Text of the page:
What kind of music will audience expect to hear in this show?
The score is a broad spectrum because some of the songs are from the musical within the musical, in the show that the detectives are investigating. The show A Dollar Worth Dying For is the show that the Imperial Theater is putting on and the detectives are investigating that, so they get to go see rehearsals and these big Broadway numbers. And that was a good way to put in a classic Broadway 40s style numbers. And often when you get those numbers in an actual Broadway show, it’s very ‘here’s the musical number’ so this way, in the rehearsal process and being seen through the detectives eyes it gives it a new light. And then other songs are more pop influenced and they serve the more emotive sides of these characters. Since the dialogue is so noir and brooding, the music gives them a chance to evolve in certain ways.
What is your favorite moment in the show?
My favorite moment is between the producer character Fox, and the detectives. The scenes layout in a videogame style, the detectives have to interview and the producer is the last one and when they’re making their way up to the producer it adds some suspense and build and they get to the producer and he’s very flamboyant, like a Mad Hatter type, and he’s bouncing around, running all over the place—it’s just the contrast of emotions and this breath of fresh air with producer kind of being all over the place. The producer is a hundred-mile a minute kind of guy and that off of the detectives is a lot of the theme of the show, of the detectives saying, ‘We don’t what to be here. How are we going to get out of this guy what we need?’ And then the producer sings this five minute song about business, it’s called “It’s A Business” so he really gets into what business is and what it means to him.
How have the directors helped you shape this show?
Julia Lisa was really hands-on in the storyboarding process, as I was writing I was asking her a lot of things. She told me a lot of structurally how it should be and how it should go. So I always say that she’s kind of the story editor, she was able to direct the show even in the beginning stages. And from the start she had a lot of casting ideas and knew aesthetics for everything—she took the bull by the horn and visualized everything even before we got the first rehearsal.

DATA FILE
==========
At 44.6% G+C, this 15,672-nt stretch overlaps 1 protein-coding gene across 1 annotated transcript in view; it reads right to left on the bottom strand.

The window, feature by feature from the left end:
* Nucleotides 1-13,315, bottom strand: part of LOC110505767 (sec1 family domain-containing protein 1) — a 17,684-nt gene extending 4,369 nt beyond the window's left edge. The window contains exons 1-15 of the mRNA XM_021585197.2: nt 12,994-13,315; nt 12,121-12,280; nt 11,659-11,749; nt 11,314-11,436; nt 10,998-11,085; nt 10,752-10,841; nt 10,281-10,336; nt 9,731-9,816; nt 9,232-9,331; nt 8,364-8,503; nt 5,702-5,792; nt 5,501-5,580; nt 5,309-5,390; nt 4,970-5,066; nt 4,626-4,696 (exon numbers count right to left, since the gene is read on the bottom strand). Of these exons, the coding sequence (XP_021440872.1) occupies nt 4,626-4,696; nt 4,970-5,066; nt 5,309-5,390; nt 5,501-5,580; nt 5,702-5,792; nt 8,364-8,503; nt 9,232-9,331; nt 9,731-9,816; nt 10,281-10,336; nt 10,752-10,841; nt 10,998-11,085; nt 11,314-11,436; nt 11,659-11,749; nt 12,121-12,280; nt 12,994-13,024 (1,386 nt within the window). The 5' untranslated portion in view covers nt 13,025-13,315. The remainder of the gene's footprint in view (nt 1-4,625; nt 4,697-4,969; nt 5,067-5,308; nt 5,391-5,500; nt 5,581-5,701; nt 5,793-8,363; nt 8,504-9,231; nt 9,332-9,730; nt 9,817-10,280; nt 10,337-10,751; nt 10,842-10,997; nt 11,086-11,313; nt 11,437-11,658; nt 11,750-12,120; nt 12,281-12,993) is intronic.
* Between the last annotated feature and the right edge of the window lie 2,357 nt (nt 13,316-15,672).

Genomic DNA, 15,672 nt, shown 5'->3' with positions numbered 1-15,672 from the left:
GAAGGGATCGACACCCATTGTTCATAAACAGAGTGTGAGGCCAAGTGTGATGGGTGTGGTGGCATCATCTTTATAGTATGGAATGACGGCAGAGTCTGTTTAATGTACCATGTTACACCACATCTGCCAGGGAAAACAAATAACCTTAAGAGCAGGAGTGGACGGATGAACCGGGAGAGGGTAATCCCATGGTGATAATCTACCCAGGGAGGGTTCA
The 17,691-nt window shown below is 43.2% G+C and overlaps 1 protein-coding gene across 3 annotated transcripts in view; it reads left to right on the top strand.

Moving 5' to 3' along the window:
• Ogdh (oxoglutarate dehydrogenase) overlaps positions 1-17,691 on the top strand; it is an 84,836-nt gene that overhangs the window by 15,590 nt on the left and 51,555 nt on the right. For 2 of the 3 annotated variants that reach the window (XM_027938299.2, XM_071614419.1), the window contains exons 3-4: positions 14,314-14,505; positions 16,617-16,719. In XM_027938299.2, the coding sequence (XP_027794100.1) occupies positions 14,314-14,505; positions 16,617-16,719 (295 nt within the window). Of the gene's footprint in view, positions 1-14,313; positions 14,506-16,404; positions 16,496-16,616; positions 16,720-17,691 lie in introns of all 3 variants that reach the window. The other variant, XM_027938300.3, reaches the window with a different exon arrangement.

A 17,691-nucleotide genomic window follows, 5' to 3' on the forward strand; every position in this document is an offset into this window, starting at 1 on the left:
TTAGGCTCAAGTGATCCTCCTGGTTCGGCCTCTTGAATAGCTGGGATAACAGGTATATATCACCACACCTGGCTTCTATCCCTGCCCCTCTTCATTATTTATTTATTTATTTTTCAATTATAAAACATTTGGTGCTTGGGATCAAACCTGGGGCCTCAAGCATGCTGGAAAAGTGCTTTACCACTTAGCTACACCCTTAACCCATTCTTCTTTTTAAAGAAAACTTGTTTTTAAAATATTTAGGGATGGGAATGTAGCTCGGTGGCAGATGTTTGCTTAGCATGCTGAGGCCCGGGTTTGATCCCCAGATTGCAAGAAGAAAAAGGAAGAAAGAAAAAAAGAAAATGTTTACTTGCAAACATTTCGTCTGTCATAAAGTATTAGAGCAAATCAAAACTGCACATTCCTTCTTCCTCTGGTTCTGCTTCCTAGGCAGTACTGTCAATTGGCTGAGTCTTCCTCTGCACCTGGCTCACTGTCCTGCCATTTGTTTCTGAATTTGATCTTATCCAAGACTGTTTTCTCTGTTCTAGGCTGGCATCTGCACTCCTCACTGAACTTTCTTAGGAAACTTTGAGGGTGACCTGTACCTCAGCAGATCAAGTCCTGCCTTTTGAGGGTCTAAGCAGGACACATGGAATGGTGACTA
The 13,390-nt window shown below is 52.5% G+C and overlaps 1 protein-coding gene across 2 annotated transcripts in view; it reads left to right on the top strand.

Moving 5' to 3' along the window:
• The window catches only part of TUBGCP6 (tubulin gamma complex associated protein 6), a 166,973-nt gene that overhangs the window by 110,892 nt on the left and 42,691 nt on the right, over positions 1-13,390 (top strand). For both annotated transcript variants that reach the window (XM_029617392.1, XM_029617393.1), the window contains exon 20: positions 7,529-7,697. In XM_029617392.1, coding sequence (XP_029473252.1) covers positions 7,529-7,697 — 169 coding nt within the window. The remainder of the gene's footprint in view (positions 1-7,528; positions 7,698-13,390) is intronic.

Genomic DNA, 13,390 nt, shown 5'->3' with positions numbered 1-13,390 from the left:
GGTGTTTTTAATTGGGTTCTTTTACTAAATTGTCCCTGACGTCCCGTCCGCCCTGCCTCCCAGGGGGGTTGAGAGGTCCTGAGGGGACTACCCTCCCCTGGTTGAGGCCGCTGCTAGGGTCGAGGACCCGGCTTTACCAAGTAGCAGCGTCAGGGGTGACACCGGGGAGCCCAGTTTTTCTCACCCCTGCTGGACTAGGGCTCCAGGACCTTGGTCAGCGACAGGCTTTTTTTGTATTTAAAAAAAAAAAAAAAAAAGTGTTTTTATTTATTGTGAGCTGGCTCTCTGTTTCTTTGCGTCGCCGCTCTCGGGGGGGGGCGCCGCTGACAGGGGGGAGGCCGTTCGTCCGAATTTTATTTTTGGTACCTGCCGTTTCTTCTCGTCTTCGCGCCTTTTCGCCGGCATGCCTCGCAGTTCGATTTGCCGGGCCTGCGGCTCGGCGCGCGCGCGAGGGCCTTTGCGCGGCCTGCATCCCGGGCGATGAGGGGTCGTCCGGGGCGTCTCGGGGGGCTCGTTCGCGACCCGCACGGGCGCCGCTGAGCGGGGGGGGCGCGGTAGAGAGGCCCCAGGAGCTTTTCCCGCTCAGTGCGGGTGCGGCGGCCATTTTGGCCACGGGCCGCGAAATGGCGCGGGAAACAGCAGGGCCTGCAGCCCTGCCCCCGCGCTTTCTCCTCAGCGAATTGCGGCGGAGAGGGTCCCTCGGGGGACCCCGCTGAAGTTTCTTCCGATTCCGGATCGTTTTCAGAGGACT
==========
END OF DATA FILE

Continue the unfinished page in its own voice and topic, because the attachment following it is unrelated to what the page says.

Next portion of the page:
What do you hope for this musical after this year’s Fringe Festival?
We hoping to look into some extensions and we’re hoping that the response is strong enough that we can continue to grow with it and continue to build on it. Luckily because we have been working on it for so long we’ll have a better grasp on it and hopefully there won’t be too much that needs to be changed. We would love to maintain some extensions with Three of Clubs and just keep it going and because of its styles and because of it’s worth, we’re already thinking about other styles, Broadway noir fill in the blank. And we would very much like for it to fill different mediums maybe film a couple scenes, maybe do a web series, we want it to become a title that is more well known and hopefully it will take off.
Step into the world of show business, murder and 40’s noir in this new musical Broadway Noir as it plays for five performances at Three of Clubs in Los Angeles.
Thursday, June 2nd @ 6:15 PM
Tuesday, June 7th @ 9:45 PM
Friday, June 10th @ 7:45 PM
Thursday, June 16th @ 6:15 PM
Sunday, June 19th @ 3:45 PM
For more information and tickets visit: www.hollywoodfringe.org